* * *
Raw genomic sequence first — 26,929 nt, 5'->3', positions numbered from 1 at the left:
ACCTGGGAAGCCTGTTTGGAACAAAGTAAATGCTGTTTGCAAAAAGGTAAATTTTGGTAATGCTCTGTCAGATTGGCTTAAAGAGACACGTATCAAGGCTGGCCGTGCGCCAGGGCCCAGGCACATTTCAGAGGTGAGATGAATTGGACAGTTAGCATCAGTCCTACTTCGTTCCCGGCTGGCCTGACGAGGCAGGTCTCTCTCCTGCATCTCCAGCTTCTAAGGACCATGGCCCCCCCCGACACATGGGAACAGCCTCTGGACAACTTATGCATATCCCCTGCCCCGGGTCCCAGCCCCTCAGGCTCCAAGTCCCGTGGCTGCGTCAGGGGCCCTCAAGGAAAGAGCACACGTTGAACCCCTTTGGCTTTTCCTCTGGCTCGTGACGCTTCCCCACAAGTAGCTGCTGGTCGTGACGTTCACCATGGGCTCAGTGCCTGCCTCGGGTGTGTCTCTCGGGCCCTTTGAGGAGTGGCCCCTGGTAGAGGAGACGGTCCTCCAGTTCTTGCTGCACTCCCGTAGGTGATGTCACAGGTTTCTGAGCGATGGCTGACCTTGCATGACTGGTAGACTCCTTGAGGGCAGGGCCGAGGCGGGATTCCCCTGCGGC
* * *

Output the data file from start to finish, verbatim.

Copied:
Raw genomic sequence first — 26,929 nt, 5'->3', positions numbered from 1 at the left:
ACCTGGGAAGCCTGTTTGGAACAAAGTAAATGCTGTTTGCAAAAAGGTAAATTTTGGTAATGCTCTGTCAGATTGGCTTAAAGAGACACGTATCAAGGCTGGCCGTGCGCCAGGGCCCAGGCACATTTCAGAGGTGAGATGAATTGGACAGTTAGCATCAGTCCTACTTCGTTCCCGGCTGGCCTGACGAGGCAGGTCTCTCTCCTGCATCTCCAGCTTCTAAGGACCATGGCCCCCCCCGACACATGGGAACAGCCTCTGGACAACTTATGCATATCCCCTGCCCCGGGTCCCAGCCCCTCAGGCTCCAAGTCCCGTGGCTGCGTCAGGGGCCCTCAAGGAAAGAGCACACGTTGAACCCCTTTGGCTTTTCCTCTGGCTCGTGACGCTTCCCCACAAGTAGCTGCTGGTCGTGACGTTCACCATGGGCTCAGTGCCTGCCTCGGGTGTGTCTCTCGGGCCCTTTGAGGAGTGGCCCCTGGTAGAGGAGACGGTCCTCCAGTTCTTGCTGCACTCCCGTAGGTGATGTCACAGGTTTCTGAGCGATGGCTGACCTTGCATGACTGGTAGACTCCTTGAGGGCAGGGCCGAGGCGGGATTCCCCTGCGGC